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Zim to sell diamonds under stringent conditions

KIMBERLEY Process Certification Scheme (KPCS) negotiators last night broke the deadlock on Marange diamonds after Zimbabwe agreed to a deal that allows it to export diamonds under strict monitoring and regulation.


Governments, civil society and industry players who form the KPCS agreed to the deal following two days of tough negotiations that saw both Zimbabwe and members who had been resisting certification climb down from their hard and fast positions.

The KP is a voluntary 75-member joint government, civil society and industry body formed to stem trade in diamonds used to fund conflict or mined in conflict situations. The KP controls over 90% of the alluvial diamonds market, making it one of the most influential players in the industry.

Discussions broke down several times during the two-day mini-summit on Zimbabwe held on the sidelines of the World Diamond Council Annual Meeting in Russia’s second city of St Petersburg, according to information from Russia.

Under the compromise deal, Zimbabwe will be allowed to sell a limited stock of diamonds between now and September 1. The KP will then send a review mission before any further exports.

The certification of Marange diamonds however still faces legal hurdles back at home where an ownership wrangle between the government and London-listed firm Africa Consolidated Resources, which was booted off the fields in 2006, is before the courts. A standing Supreme Court ruling states that Marange diamonds should be kept. However, Finance minister Tendai Biti on Wednesday said the company and the government should pursue an out-of-court settlement on the matter.

It was not possible to get comment from ACR on the KP decision last night, but the firm last week said government had refused a proposal to export the diamonds under a compromise deal.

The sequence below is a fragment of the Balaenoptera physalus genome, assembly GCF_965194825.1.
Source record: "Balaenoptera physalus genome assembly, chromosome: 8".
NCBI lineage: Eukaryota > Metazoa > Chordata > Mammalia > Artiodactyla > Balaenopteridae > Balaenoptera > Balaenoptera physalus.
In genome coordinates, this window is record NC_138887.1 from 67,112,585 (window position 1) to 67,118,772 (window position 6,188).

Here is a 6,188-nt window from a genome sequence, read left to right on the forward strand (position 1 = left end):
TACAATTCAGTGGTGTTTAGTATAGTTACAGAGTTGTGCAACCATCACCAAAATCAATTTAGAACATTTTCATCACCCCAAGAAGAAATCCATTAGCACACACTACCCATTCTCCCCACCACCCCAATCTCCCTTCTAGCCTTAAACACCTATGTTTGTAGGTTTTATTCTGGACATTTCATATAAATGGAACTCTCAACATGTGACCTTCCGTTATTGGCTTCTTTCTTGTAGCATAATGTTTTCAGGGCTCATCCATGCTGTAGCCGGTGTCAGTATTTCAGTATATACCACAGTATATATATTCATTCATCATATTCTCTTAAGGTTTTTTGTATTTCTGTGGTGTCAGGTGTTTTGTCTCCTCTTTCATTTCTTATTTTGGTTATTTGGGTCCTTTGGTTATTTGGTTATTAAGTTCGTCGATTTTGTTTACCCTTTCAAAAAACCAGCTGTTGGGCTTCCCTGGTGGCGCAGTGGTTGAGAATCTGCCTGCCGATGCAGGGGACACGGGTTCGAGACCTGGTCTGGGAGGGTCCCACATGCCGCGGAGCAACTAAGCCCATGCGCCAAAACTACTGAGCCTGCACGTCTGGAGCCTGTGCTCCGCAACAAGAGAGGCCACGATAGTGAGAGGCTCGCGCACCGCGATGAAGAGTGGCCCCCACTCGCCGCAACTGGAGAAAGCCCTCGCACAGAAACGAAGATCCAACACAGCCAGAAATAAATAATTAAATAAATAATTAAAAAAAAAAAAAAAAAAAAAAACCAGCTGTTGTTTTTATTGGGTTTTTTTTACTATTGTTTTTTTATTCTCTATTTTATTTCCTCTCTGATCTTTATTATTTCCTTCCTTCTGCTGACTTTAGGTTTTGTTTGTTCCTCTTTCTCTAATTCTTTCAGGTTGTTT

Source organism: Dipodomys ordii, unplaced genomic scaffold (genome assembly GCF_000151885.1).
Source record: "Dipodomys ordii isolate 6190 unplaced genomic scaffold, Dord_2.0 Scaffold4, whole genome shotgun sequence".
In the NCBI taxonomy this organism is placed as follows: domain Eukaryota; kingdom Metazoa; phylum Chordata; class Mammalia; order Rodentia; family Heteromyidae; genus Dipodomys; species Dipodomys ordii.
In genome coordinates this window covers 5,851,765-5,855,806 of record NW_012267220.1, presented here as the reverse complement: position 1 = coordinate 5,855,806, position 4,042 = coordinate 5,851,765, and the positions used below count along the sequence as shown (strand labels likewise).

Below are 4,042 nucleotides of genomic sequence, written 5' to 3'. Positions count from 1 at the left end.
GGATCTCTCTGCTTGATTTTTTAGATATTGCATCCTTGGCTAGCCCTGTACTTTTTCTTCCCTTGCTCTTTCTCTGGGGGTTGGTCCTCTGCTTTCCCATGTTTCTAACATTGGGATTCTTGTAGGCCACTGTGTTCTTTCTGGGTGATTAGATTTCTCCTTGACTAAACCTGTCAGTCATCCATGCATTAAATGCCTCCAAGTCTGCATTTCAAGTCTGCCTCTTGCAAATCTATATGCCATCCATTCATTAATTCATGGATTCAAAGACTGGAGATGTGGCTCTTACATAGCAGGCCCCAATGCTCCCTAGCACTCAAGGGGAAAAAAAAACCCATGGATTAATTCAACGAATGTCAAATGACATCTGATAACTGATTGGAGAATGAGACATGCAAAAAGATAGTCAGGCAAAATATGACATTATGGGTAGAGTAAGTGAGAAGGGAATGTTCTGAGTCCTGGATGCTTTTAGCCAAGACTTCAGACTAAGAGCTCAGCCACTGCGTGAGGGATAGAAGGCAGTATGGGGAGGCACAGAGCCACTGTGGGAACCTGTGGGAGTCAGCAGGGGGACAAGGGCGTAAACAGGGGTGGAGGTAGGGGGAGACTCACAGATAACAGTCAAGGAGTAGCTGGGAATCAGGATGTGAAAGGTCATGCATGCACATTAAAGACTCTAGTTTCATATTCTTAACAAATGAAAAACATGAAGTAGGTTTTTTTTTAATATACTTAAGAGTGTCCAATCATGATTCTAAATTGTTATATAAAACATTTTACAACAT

Mines and Mining development minister Obert Mpofu, who had threatened to export outside the KPCS system was reported as being jubilant after the St Petersburg breakthrough.

“I want to assure everyone that Zimbabwe means business. We will adhere, we will comply. We will not let you down,” Mpofu was quoted as saying.
The Zimbabwe Independent understands that various stakeholders had weighed in with proposals that included the inclusion of civil society in monitoring mining and shipment of Marange diamonds.

“The possibility of a deal was high but then it depended on Zimbabwe’s willingness to accept some measures because certification was never going to be carte blanche,” said a civil society participant who attended the meeting in Russia.

South Africa, the sources said, had proposed that the KPCS should go ahead and certify Marange diamonds for immediate export while the organisation would continue to monitor the situation, a position that appears to have been later fine-tuned and adopted by negotiators.

Abbey Chikane, the KP-appointed monitor whose recommendation for Zimbabwe to start exports of Marange stones is a South African national and the founding chairman of the KPCS.

The St Petersburg mini-summit was a follow-up to a KP meeting held in Israel last month that was deadlocked over the issue. The month-long imprisonment of resource activist, Farai Maguwu, contributed to civil society and some Western countries’ resistance for Marange diamonds certification at the Israel meeting.

Maguwu’s release on bail by the High Court on Monday helped soften the stance, although rights groups still complain that soldiers guarding swathes of Marange fields continued illegal mining and human rights abuses.

KP certification under tight control and monitoring would help Zimbabwe improve on accountability. On Wednesday, Minister of Finance Tendai Biti told MPs during the presentation of the mid-year budget review that treasury could not account for diamonds worth US$30 million sold outside the KP system. Biti said the inclusive government had agreed on the need for a Diamond Act to ensure that all mining of alluvial diamonds would be conducted by and through the state. Biti was quoted this week as saying that he would rely on diamond revenue rather than foreign aid to finance the country’s expenditure. Biti said treasury should handle the diamond revenue to avoid leakages.

Chikane in his May 2010 report recommending the export of Marange diamonds said the two firms mining in Marange, Canadile Miners and Mbada Diamonds, met minimum KP stands. He recommended that the soldiers should remain in unsecured fields in Marange until these are allocated to private investors who would provide their own security. – Wires/Staff Writer.

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